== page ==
Installing solar panels exposes workers to serious risks, major hazards are electric shock and arc flash explosions which can lead to serious injury or death. Electric shocks have been the second leading cause of death in the construction industry. Installing technicians must manage the risks of electric shock and arc flash explosions to ensure the safety of workers and themselves.
Risk assessment is mandatory for all types of installations, Assess the worksite to identify and where possible hazards are what are the steps to control them and who is responsible to implement the controls, etc should be recorded, Key risk factors to consider include:
1, condition of electrical wiring, fittings, and equipment at the site.
2, The location of overhead powerlines or electrical cables such as those located in the ceiling space.
3, The risks of falls that may occur during the installation, and any manual handling risks.
4, Uneven and slippery surfaces
5, Chances of dropped objects that may fall on people underneath
6, Exposure to sunlight and heat
You must have safe work procedures for all work activities associated with installing solar panels and inverters. Use information from your risk assessment, the manufacturer’s instructions, and the Indian Standards to develop your safe work procedures.
It is always important to educate the crew regarding safe work procedures, and any emergency procedures, and to wear the appropriate personal protective equipment.
Electrical isolation is very important while working on-grid solar installation. There may be more than one source or multiple properties powered from the same meter box. You need to identify any hazards that may be introduced after isolating the power to the affected property such as loss of lighting or life support systems that may be present.
Switch off all power at the electricity meter box and at least place warning signs if not possible put a lock on the main switch or the meter box. This will prevent accidental re-energization.
Switching off power at the meter box does not turn off the electricity supply from the street to the meter box. This means that incoming overhead service lines and the consumer mains will still be live. Do not carry out electrical work while equipment is energized.
If you find any damaged wiring or appliances within the ceiling space, exit safely and report it to the owner or person in control of the property for proper repair.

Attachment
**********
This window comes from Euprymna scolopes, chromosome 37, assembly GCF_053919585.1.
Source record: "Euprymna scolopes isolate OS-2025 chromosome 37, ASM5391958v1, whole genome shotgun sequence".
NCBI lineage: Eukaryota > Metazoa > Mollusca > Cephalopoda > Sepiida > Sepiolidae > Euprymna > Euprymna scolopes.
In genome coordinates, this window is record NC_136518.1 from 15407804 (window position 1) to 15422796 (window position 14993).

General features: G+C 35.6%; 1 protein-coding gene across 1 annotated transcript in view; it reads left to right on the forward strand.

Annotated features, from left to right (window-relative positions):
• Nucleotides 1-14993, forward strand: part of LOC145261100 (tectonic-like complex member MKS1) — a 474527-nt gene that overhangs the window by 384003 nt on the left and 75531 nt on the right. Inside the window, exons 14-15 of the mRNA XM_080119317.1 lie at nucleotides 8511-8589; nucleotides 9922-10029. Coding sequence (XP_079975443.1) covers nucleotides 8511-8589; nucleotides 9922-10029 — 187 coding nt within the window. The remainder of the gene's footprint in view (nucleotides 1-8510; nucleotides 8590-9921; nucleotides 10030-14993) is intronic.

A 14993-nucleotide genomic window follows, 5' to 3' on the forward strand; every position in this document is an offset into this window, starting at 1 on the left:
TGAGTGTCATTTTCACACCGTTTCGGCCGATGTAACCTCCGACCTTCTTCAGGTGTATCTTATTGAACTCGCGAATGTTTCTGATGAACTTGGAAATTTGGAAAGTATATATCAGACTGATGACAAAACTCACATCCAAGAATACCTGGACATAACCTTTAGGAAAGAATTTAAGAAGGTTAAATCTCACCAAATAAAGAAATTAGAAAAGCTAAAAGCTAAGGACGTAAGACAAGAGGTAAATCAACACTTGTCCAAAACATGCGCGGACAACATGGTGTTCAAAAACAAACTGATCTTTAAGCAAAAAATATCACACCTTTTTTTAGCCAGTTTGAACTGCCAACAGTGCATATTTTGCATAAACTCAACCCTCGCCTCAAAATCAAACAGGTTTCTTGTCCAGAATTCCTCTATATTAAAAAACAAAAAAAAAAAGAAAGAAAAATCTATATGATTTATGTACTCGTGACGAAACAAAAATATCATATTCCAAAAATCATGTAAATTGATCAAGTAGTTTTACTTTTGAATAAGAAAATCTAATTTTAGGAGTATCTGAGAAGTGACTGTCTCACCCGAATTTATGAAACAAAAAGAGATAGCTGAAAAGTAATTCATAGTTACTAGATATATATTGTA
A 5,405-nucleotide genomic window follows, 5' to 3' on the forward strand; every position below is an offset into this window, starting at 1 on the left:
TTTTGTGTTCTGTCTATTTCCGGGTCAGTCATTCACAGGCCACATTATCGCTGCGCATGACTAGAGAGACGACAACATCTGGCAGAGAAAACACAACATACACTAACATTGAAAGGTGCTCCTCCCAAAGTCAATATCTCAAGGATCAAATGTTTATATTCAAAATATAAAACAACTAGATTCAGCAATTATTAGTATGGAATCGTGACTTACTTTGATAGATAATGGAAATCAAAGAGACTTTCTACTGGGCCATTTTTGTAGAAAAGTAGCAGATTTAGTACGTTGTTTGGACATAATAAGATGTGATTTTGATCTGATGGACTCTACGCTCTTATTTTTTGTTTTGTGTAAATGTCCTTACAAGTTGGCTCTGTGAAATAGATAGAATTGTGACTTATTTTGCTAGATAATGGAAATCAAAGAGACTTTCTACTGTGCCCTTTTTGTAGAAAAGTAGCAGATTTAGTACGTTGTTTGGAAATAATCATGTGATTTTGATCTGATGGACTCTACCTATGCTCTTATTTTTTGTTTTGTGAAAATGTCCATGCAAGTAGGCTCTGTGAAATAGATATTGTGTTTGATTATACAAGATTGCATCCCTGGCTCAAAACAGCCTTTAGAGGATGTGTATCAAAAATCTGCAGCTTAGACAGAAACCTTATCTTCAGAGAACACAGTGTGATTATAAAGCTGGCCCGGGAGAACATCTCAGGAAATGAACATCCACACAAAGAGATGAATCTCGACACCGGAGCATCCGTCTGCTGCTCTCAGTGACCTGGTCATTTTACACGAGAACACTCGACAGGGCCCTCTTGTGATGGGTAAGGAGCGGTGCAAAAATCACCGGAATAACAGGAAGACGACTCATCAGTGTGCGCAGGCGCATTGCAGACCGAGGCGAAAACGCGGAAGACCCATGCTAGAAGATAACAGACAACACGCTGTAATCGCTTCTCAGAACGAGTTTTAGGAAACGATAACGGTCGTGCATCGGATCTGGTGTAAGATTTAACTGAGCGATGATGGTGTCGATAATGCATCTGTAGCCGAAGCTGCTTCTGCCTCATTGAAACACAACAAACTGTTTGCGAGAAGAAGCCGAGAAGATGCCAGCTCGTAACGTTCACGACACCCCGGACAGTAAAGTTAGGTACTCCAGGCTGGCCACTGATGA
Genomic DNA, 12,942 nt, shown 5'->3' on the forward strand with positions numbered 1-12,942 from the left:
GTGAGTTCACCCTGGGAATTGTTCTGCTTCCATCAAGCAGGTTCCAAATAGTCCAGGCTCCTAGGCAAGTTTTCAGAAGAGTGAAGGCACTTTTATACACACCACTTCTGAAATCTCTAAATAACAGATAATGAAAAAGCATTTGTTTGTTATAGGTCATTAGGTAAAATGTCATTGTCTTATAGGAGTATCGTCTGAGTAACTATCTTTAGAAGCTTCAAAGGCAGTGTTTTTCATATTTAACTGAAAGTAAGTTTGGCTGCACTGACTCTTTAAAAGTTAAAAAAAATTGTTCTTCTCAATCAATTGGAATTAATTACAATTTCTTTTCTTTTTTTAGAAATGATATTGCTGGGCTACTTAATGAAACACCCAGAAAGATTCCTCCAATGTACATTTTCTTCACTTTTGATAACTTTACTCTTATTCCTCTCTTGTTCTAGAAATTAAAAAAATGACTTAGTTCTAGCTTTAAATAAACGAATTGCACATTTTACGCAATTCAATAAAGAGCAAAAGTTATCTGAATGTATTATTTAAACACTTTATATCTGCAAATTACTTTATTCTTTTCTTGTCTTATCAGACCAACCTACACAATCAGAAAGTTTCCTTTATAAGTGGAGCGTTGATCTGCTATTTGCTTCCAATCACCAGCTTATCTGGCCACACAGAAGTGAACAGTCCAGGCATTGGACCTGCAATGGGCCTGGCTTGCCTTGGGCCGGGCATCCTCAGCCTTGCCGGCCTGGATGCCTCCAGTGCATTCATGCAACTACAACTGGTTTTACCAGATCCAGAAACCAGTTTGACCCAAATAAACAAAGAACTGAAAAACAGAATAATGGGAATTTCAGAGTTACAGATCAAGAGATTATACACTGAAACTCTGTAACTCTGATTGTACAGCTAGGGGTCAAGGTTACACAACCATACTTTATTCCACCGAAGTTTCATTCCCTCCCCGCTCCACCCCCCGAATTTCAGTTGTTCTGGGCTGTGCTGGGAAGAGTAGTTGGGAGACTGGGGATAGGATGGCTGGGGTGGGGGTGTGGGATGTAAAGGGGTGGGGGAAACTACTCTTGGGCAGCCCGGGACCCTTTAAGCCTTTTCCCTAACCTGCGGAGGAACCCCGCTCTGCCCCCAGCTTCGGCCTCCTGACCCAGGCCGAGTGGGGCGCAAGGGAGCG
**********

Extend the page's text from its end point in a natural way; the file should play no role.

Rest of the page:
When working within a ceiling space, you must always treat electrical cables as live unless they have been isolated. The safe work principle ‘test for dead before you touch’ must always be applied. Be aware of electricity being generated from the solar panels being installed.
If you use to plug in power tools or extension leads you must make sure they are inspected, tested, and maintained regularly. Before using plug-in power tools and leads check them for damage, and never drag them over sharp edges such as metal sheeting. Power tools should always be used in conjunction with a 30mA Residual Current Device, commonly known as a safety switch.
Installation of electrical wiring for solar systems must only be carried out by a licensed electrical contractor or qualified supervisor experienced in solar installation. All work undertaken must be following all relevant Standards including national Wiring Rules and the local Service Rules.
While installing the solar system ensure the manufacturer’s requirements are followed. This includes installing mounting points for the solar panel framing and taking into consideration the highest wind speeds for the region. Protect all external wiring from UV rays. Ensure the correct cables are selected for the work, and mechanical protection of cables is appropriate for the location. The installed system must be tested and commissioned by the installing electrician. After completing the relevant electrical tests, the electrician must complete a Certificate of Compliance for Electrical Work and provide it to the customer, the distributor, and Fair Trading.